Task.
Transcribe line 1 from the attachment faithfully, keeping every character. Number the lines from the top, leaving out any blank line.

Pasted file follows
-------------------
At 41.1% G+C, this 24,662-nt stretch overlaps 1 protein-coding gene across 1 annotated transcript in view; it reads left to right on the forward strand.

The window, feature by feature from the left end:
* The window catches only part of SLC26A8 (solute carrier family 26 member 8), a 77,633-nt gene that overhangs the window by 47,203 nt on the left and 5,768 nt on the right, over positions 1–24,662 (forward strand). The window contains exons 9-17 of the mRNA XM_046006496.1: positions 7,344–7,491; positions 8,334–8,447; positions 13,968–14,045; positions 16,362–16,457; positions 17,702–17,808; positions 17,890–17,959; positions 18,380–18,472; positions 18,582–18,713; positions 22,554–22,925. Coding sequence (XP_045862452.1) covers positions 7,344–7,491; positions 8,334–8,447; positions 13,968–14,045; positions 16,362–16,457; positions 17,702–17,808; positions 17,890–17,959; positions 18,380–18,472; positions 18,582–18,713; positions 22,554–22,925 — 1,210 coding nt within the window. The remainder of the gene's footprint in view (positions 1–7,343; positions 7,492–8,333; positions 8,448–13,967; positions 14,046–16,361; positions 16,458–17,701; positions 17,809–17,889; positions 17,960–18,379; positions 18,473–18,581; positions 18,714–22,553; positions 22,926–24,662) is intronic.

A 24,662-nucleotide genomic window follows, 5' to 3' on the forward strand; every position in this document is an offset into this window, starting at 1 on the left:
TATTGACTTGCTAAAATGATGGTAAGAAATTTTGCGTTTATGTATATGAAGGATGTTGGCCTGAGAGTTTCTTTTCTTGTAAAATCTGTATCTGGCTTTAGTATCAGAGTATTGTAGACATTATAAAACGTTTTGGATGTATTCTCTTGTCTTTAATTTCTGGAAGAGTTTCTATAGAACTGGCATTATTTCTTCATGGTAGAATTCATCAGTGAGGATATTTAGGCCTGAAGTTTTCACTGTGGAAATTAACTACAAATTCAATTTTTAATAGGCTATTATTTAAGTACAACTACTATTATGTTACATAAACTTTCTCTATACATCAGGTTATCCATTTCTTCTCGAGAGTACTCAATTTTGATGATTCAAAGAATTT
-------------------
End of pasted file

At 41.1% G+C, this 24,662-nt stretch overlaps 1 protein-coding gene across 1 annotated transcript in view; it reads left to right on the forward strand.